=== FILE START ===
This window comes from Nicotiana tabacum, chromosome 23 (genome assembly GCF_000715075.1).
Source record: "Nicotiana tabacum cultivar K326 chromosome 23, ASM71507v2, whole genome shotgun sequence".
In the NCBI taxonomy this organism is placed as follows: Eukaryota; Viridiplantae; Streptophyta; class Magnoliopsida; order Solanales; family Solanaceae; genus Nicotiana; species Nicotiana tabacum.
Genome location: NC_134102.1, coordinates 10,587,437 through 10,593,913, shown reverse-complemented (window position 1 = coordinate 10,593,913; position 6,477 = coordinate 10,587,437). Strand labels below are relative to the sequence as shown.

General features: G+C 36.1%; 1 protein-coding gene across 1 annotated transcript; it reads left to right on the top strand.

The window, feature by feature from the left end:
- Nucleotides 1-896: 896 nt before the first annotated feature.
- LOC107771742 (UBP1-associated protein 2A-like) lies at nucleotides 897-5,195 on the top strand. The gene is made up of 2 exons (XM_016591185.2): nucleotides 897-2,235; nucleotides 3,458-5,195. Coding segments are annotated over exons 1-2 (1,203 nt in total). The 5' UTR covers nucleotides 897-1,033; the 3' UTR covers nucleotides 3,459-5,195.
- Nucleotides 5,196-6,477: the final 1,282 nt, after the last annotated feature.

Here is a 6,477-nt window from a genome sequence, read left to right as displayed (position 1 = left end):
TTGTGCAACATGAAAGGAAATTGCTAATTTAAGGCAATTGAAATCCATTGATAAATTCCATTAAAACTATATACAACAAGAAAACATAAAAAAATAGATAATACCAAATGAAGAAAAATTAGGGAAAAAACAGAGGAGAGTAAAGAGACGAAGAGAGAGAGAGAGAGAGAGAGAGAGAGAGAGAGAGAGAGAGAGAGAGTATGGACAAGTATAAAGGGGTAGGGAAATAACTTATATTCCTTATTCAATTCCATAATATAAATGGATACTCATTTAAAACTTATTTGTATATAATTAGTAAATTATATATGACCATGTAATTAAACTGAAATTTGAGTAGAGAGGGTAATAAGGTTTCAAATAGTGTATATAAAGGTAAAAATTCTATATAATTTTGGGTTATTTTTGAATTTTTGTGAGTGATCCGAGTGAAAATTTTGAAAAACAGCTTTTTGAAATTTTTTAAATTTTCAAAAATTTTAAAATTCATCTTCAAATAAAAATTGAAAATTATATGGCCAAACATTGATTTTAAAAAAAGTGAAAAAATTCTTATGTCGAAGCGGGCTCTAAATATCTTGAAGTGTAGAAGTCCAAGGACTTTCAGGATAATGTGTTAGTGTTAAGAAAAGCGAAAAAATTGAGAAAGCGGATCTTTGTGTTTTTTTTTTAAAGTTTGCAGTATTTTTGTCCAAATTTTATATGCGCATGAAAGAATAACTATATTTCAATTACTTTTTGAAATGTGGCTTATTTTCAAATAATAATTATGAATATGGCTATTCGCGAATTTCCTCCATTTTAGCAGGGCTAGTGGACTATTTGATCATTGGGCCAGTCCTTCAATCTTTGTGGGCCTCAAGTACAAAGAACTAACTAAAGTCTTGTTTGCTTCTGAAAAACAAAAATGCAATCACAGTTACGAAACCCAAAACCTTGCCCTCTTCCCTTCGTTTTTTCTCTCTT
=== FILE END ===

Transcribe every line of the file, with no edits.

This window comes from Nicotiana tabacum, chromosome 23 (genome assembly GCF_000715075.1).
Source record: "Nicotiana tabacum cultivar K326 chromosome 23, ASM71507v2, whole genome shotgun sequence".
In the NCBI taxonomy this organism is placed as follows: Eukaryota; Viridiplantae; Streptophyta; class Magnoliopsida; order Solanales; family Solanaceae; genus Nicotiana; species Nicotiana tabacum.
Genome location: NC_134102.1, coordinates 10,587,437 through 10,593,913, shown reverse-complemented (window position 1 = coordinate 10,593,913; position 6,477 = coordinate 10,587,437). Strand labels below are relative to the sequence as shown.

General features: G+C 36.1%; 1 protein-coding gene across 1 annotated transcript; it reads left to right on the top strand.

The window, feature by feature from the left end:
- Nucleotides 1-896: 896 nt before the first annotated feature.
- LOC107771742 (UBP1-associated protein 2A-like) lies at nucleotides 897-5,195 on the top strand. The gene is made up of 2 exons (XM_016591185.2): nucleotides 897-2,235; nucleotides 3,458-5,195. Coding segments are annotated over exons 1-2 (1,203 nt in total). The 5' UTR covers nucleotides 897-1,033; the 3' UTR covers nucleotides 3,459-5,195.
- Nucleotides 5,196-6,477: the final 1,282 nt, after the last annotated feature.

Here is a 6,477-nt window from a genome sequence, read left to right as displayed (position 1 = left end):
TTGTGCAACATGAAAGGAAATTGCTAATTTAAGGCAATTGAAATCCATTGATAAATTCCATTAAAACTATATACAACAAGAAAACATAAAAAAATAGATAATACCAAATGAAGAAAAATTAGGGAAAAAACAGAGGAGAGTAAAGAGACGAAGAGAGAGAGAGAGAGAGAGAGAGAGAGAGAGAGAGAGAGAGAGAGAGTATGGACAAGTATAAAGGGGTAGGGAAATAACTTATATTCCTTATTCAATTCCATAATATAAATGGATACTCATTTAAAACTTATTTGTATATAATTAGTAAATTATATATGACCATGTAATTAAACTGAAATTTGAGTAGAGAGGGTAATAAGGTTTCAAATAGTGTATATAAAGGTAAAAATTCTATATAATTTTGGGTTATTTTTGAATTTTTGTGAGTGATCCGAGTGAAAATTTTGAAAAACAGCTTTTTGAAATTTTTTAAATTTTCAAAAATTTTAAAATTCATCTTCAAATAAAAATTGAAAATTATATGGCCAAACATTGATTTTAAAAAAAGTGAAAAAATTCTTATGTCGAAGCGGGCTCTAAATATCTTGAAGTGTAGAAGTCCAAGGACTTTCAGGATAATGTGTTAGTGTTAAGAAAAGCGAAAAAATTGAGAAAGCGGATCTTTGTGTTTTTTTTTTAAAGTTTGCAGTATTTTTGTCCAAATTTTATATGCGCATGAAAGAATAACTATATTTCAATTACTTTTTGAAATGTGGCTTATTTTCAAATAATAATTATGAATATGGCTATTCGCGAATTTCCTCCATTTTAGCAGGGCTAGTGGACTATTTGATCATTGGGCCAGTCCTTCAATCTTTGTGGGCCTCAAGTACAAAGAACTAACTAAAGTCTTGTTTGCTTCTGAAAAACAAAAATGCAATCACAGTTACGAAACCCAAAACCTTGCCCTCTTCCCTTCGTTTTTTCTCTCTT